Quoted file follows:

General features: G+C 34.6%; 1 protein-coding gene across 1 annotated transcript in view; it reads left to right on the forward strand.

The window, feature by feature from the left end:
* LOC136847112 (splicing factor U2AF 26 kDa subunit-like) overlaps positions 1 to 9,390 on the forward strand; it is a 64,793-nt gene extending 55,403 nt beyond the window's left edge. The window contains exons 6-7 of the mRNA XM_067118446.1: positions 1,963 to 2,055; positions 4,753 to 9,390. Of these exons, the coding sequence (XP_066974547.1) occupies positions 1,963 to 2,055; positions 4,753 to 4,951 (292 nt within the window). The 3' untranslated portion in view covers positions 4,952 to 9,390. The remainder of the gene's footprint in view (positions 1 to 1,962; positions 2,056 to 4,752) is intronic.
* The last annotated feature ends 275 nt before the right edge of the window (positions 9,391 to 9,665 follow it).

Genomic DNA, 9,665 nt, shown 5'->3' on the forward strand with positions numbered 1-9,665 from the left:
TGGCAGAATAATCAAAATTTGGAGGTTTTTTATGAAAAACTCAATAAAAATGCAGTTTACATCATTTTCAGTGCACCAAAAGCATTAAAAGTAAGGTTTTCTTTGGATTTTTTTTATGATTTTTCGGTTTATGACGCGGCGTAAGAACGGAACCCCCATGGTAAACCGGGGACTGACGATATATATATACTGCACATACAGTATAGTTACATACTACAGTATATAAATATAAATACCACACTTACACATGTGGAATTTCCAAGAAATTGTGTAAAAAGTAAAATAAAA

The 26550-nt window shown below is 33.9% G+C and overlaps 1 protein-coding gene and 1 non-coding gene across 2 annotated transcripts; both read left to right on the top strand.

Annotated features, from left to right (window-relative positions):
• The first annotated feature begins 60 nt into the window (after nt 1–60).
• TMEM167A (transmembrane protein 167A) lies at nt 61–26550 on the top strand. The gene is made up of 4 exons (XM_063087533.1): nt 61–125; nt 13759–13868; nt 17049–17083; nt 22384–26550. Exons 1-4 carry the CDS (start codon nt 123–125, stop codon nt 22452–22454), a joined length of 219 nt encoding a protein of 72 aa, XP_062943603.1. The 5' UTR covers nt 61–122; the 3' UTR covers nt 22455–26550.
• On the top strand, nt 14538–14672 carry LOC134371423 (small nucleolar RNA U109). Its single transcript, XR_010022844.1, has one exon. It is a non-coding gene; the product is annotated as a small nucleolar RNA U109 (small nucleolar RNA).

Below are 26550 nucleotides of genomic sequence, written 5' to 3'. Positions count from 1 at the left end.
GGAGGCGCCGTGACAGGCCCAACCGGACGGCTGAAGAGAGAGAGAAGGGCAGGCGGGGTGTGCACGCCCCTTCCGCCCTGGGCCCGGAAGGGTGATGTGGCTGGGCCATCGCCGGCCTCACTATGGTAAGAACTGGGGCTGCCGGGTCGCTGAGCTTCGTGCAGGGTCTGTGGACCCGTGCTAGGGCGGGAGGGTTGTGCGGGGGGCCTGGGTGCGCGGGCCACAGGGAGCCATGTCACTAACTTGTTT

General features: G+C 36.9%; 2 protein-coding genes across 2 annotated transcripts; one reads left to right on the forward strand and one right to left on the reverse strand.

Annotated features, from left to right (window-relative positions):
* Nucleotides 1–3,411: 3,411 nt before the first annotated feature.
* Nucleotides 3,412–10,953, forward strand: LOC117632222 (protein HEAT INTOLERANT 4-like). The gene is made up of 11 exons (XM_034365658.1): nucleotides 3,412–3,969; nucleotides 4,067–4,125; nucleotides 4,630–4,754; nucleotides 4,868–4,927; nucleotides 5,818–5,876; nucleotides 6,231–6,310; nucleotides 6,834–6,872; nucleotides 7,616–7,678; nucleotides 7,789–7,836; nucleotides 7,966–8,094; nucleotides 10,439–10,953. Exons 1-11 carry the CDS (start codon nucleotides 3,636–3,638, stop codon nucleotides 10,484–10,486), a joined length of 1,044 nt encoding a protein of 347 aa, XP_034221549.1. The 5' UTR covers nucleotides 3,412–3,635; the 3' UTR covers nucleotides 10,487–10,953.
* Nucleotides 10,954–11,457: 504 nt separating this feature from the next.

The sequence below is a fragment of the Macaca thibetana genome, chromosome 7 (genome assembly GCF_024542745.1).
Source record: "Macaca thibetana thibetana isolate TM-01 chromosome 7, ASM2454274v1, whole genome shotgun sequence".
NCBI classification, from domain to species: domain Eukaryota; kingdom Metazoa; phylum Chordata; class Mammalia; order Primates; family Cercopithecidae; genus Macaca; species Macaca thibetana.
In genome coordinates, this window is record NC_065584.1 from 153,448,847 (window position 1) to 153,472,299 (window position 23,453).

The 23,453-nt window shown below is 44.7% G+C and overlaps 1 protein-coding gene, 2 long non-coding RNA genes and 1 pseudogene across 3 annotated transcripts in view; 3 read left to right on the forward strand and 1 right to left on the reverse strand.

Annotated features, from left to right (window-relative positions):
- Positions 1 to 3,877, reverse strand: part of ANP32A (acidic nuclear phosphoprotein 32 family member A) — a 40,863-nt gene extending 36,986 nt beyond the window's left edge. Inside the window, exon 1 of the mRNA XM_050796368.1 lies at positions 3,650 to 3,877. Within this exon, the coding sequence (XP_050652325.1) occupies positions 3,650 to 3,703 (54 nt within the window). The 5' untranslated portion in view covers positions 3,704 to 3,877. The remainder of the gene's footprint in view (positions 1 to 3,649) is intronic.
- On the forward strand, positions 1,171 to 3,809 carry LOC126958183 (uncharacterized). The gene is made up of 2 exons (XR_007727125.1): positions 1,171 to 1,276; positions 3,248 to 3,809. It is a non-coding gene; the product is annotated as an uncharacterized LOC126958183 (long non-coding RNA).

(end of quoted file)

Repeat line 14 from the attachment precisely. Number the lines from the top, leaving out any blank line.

General features: G+C 36.9%; 2 protein-coding genes across 2 annotated transcripts; one reads left to right on the forward strand and one right to left on the reverse strand.